Why the “Severity” of Your Disability Matters When It Comes to Social Security Benefits
One of the critical tests for assessing a disability claim is whether or not the applicant’s cited physical or mental impairments are “severe.” From a legal standpoint, a severe impairment is one that has lasted–or is expected to last–at least 12 months and “imposes more than a minimal limitation on the claimant’s ability to function.” If Social Security determines the applicant’s impairment is non-severe, it will deny disability benefits on those grounds.
Judge: Social Security Erred in Classifying Applicant’s Depression as “Non-Severe”
But the decision to classify an impairment as “non-severe” must be supported by substantial evidence gathered from the applicant’s medical records. It is not up to Social Security officials to “play doctor” and merely substitute their own judgments. A recent disability case from Missouri, Bass v. Commissioner, offers an example of why this is so.
In this case, a Social Security administrative law judge (ALJ) determined the plaintiff suffered from depression, a recognized mental impairment under disability regulations, but classified it as “non-severe.” The plaintiff sued the Social Security Administration, in part arguing the ALJ’s conclusion on this point was legally incorrect. A federal judge agreed and returned the case to Social Security for a near hearing.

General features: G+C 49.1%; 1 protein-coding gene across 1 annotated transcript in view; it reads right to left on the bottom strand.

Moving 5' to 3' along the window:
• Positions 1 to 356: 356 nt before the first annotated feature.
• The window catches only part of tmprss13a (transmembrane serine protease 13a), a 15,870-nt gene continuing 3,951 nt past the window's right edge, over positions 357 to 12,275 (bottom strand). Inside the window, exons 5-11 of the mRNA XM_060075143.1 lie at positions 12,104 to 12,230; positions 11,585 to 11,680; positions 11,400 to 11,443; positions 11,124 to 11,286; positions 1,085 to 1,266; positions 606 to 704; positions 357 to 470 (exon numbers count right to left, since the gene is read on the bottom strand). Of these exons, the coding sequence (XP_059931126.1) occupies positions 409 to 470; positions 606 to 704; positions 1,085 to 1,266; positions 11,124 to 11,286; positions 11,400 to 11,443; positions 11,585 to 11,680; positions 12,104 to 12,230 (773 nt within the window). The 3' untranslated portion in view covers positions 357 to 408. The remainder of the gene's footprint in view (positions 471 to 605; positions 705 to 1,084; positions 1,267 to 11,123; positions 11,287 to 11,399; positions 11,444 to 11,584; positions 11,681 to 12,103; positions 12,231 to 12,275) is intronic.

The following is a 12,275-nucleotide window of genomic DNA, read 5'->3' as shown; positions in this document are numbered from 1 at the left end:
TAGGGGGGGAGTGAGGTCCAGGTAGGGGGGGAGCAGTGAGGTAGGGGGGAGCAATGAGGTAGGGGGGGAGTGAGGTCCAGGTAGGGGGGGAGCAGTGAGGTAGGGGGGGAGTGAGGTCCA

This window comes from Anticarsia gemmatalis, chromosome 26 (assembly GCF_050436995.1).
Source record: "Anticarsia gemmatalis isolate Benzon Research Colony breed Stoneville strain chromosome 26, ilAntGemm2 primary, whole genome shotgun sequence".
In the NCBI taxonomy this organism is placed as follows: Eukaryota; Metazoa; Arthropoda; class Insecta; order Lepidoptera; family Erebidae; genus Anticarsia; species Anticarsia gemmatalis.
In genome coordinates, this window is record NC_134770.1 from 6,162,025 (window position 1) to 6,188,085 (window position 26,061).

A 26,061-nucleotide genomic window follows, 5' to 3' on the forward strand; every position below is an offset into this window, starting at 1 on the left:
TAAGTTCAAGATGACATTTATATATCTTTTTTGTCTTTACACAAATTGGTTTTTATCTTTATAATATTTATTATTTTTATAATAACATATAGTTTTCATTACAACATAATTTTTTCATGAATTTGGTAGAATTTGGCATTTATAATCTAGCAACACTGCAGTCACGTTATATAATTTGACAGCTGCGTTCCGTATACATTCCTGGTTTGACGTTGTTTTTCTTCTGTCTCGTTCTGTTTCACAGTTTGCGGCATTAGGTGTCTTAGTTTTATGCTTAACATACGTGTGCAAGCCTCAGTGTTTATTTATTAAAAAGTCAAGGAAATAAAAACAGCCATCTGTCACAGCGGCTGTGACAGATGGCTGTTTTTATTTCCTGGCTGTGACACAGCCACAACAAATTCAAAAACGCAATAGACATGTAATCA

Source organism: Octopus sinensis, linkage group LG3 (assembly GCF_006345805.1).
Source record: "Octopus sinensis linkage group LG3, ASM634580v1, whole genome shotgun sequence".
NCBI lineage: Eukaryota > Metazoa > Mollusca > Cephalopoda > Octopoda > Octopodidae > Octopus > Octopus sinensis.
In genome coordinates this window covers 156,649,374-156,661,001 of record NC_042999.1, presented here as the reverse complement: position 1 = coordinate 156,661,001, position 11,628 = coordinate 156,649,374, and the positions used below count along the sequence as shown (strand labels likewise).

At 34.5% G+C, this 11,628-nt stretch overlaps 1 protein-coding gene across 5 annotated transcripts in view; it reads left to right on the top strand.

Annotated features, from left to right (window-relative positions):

The judge explained that the plaintiff was previously diagnosed with “major depressive disorder.” The ALJ, and later the Social Security Commissioner, argued that this depression was non-severe for several reasons. For example, Social Security maintained the plaintiff’s depression was the result of “situational stressors such as his mother’s death.” However, the plaintiff’s mother died a year before his mother died.
Social Security also insisted the plaintiff’s depression “lasted less than 12 months.” Again, this directly conflicted with the evidence. The plaintiff’s doctor confirmed the depression diagnosis in 2017, more than a year after the initial diagnosis. Social Security also attempted to cite the plaintiff’s lack of treatment–he never sought psychological counseling prior to 2017–as proof his condition was non-severe. The judge said that while a disability applicant’s choice to pursue a “conservative treatment” plan may be used to question his credibility, that did not matter when the “medical records themselves reflect a diagnosis of major depression or major depressive disorder and treatment for such disorder.”
All that said, the ALJ’s misclassification of the plaintiff’s depression as non-severe would not require a new hearing if the error were deemed legally “harmless.” Here, the judge found the error was not harmless, as the ALJ failed to consider the limitations imposed by the plaintiff’s depression in ascertaining his capacity to work. This is why a new hearing was necessary.
Speak with a National Disability Attorney Today
Social Security officials will often go to great lengths to minimize or ignore a disability applicant’s condition. That is why you need to make the strongest case possible for your own disability. National SSD eligibility lawyer Stephen Barszcz can provide you with skilled legal representation throughout this process. Contact his office today at 877-655-2667 to schedule a consultation.